Players Moving to the Next Level
by Coach Gary Overton

From the first time a youngster steps on the field he is told about the do’s and don’ts of baseball etiquette. Some understand the philosophy as a means to more accomplishments for team and individual play alike, while others just go along with the flow for reasons not pertinent to success of the game. The legendary Joe DiMaggio once summed his reasons for playing hard every day by saying “Someone may be watching me play for the first time”.

Such is the case for baseball recruiters and professional scouts when attending games to assess a player's ability in playing at the next level. Everyone knows a player has to have talent but what about those intangibles which magnify one's athletic ability. Baseball is a game of intangibles—the every-inning mind games between pitchers and batters, the vagaries of hot and cold streaks, the curses that have plagued teams throughout baseball’s history. Just like any coach in America would tell you, a player has to have some athletic ability if they’re going to help a program, however most would like to know a little more about the individual player aside from baseball. 

Recruiters (be it youth league drafts, colleges, pro ball etc.) have strong beliefs in a players’ personal character traits, such as the way one carries himself, a great work ethic, honesty, dependability, an unselfish team player, strong leadership abilities and a player who is driven and motivated. Not to be overlooked is a player who truly desires to work hard in the classroom and enjoys himself out on the field as it’s the “high energy” player who runs everywhere and seems intent on helping teammates by interacting and causing a cohesive atmosphere.

Physically, recruiters like to see players taking extra bases, running out every hit like it’s their last and sprinting on and off the field. It sounds like simple stuff, but only a small percentage of players actually do this. Scouts also like to see a player be the first one out of the dugout to pick up a teammate that has done something wrong. There is nothing like watching a player who takes a good positive approach to the game.

Things not to be seen are arguing with a coach, walking everywhere, and throwing equipment. A scout dislikes the notion of players who carry a bad at-bat to the field and compounds mistakes. Baseball is a game where we have to deal with failure, as a good hitter only succeeds three out of every ten times at bat. By the way, learning to cope with failure is a purpose for sending pro players through the minor league farm system before reaching the Major Leagues.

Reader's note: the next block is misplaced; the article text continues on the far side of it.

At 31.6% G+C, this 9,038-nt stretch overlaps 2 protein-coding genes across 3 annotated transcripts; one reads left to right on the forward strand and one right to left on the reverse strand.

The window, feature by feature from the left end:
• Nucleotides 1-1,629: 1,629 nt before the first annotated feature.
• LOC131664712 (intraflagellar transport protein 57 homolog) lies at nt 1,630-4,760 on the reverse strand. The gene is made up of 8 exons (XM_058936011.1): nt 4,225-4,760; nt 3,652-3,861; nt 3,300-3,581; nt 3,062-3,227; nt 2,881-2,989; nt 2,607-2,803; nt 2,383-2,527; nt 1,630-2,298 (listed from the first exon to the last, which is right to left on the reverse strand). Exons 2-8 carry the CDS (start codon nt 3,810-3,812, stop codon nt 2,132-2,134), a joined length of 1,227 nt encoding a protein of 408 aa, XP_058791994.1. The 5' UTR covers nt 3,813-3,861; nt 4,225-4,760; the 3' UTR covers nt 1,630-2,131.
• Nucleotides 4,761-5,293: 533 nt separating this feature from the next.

On the flip side, one of the most disappointing things to see is a player whose team lost but he’s happy with his individual performance. It’s easy to find a great player but it’s hard to find an elite player as the elite player not only excels for himself but has the unique ability to make his teammates around him better.

Treat every day on a baseball field like it will be your last opportunity to take pleasure in the game. Enjoy your opportunity to be part of a team and the challenge of winning. Take the time to thank your parents and coaches for the opportunities they provide. That’s what baseball is all about – opportunity. Take advantage of it and enjoy it because the end comes along sooner than you think. There comes a day when we all have to hang up the spikes… do your best to make that day far, far away and be passionate about making yourself and your team better! More importantly, the recruiter is looking for solid student-athletes who will represent their program in a positive first-class manner. As one professional scout told me “makeup of the individual is first”.
Coach Gary Overton